Be the bigger person – acceptance is sometimes better than transformation. Prepare yourself for the onslaught and bite your tongue (if you can).

Plan your escape

Have a way of avoiding conflict. Go to a different room and take a breather.

If you’re at home, sneak off to your bedroom and punch a cushion; if you’re away from home, take deep breaths in the bathroom.

Add these strategies to your Holiday Planner

Remember, this is all preparation. Write everything down in your planner (just don’t let Great Aunt Mable see it!).

Plan your gift budget

The Holiday season is expensive, and it’s great to give wonderful gifts. But think ahead – to January, in particular – when the credit card bill is going to land on your mat.

We all think that people want expensive presents, but – actually – what do you give someone who already has everything? When you reach adulthood, it can be challenging to think of a single thing you want for Christmas – and most of us are the same.

Think of the planet, and avoid buying little crappy plastic gifts that provide a momentary laugh – it’ll end up stuffed in a drawer and, ultimately, dug into landfill sooner or later.

Think about gifts that actually mean something. I don’t mean getting creative with the pasta shells here – just think about things that people who have everything will really like and enjoy.

Make something for them they wouldn’t make for themselves, like:

  • Honeycomb – it’s much easier to make than you expect, and everyone loves a sweet treat!
  • A food hamper – include some fancy pesto and olive oils and maybe a bottle of something fizzy. Save the planet by collecting your items together in a biodegradable case.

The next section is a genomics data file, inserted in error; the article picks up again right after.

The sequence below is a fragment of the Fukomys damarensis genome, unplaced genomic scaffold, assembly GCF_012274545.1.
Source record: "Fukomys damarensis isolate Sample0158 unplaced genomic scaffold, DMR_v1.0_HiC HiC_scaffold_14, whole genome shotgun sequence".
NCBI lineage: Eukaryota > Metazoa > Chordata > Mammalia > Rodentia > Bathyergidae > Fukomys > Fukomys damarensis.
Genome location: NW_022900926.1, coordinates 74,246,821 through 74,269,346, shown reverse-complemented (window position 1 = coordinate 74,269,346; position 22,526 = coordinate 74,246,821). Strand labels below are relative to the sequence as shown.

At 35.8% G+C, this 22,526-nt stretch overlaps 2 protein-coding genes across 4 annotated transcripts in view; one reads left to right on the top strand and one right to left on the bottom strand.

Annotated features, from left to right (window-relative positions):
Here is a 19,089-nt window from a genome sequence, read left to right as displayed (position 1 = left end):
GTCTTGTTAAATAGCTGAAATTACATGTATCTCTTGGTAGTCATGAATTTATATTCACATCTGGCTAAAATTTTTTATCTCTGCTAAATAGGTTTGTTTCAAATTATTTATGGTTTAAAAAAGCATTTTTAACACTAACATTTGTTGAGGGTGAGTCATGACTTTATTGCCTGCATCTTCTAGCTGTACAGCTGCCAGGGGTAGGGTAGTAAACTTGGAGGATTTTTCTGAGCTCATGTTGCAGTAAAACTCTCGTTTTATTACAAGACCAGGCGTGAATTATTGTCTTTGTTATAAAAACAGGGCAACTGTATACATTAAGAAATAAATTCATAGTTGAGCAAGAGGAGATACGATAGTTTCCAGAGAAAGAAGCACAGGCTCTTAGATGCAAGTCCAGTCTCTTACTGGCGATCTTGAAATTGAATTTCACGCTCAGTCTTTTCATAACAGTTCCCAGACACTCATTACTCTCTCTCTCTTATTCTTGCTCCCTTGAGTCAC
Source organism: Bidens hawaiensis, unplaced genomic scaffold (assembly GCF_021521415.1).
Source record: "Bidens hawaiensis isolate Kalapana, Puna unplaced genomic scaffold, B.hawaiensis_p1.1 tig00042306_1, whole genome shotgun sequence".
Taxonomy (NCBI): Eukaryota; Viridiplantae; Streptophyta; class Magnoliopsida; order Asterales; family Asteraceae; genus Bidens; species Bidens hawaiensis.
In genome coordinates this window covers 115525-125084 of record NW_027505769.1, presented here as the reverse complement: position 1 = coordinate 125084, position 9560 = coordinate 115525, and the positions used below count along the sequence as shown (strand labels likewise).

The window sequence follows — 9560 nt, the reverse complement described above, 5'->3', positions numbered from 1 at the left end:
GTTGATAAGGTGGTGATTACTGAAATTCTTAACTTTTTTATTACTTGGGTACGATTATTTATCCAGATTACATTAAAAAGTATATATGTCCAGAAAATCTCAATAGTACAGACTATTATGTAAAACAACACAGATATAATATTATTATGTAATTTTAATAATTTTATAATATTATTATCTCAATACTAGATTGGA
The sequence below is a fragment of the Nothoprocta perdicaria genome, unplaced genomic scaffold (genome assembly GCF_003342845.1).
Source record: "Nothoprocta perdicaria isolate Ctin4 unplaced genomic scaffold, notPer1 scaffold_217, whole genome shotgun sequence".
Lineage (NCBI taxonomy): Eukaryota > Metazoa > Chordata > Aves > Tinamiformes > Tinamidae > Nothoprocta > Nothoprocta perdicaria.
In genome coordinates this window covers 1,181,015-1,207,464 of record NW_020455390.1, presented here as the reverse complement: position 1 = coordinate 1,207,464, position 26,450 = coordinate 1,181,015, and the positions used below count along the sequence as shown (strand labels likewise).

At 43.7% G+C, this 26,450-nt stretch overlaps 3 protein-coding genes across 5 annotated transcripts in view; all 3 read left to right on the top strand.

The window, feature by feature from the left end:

• Flavored gin or vodka – it’s super-simple to make gin from a bottle of cheap vodka. Just steep your botanicals in vodka for a month or so, and you’ll have a delightful, bespoke gin to give to your pals.
  • Chocolate truffles – again, really easy to make, and – let’s face it – who doesn’t love chocolate?
  • A cheese-making kit – this is one you’ll need to buy, but they’re not expensive. If you’ve never made homemade halloumi, you haven’t lived. There’s nothing more calming than gently warming the milk and watching the curds appear. So calming – whoever receives this gift will love you forever.

Have fun!

Remember, the holidays are supposed to be fun.

So, here’s a list of things you can do in advance to ensure you don’t find yourself locked in the kitchen all season.

  • Did you know that you can prepare your roast potatoes up to a month in advance! Incredible but true – follow this recipe for golden roasties.
  • Make your cranberry sauce a week before the big day. It keeps in the fridge perfectly.
  • You might not have tried the British Yorkshire pudding – and if you haven’t, you’re missing a Holidays treat. And they can be made up to a month in advance and frozen!
  • Pigs in blankets are genuinely a Holidays favorite and can be pre-prepared and frozen, ready for Thanksgiving or Christmas dinner.
  • Make your gravy up to three months before you need it. Just add the juices from your turkey when you reheat it for a truly luxurious treat.
  • Everyone loves chestnut & cranberry stuffing. And when you can make it up to a month in advance, there are no last-minute panics!

Get in the Holidays spirit

Sure, it might be a little early to get in the Holidays spirit, but if you plan ahead, you’ll find that this year’s festivities won’t be quite so stressful.

Have a fabulous Holiday season.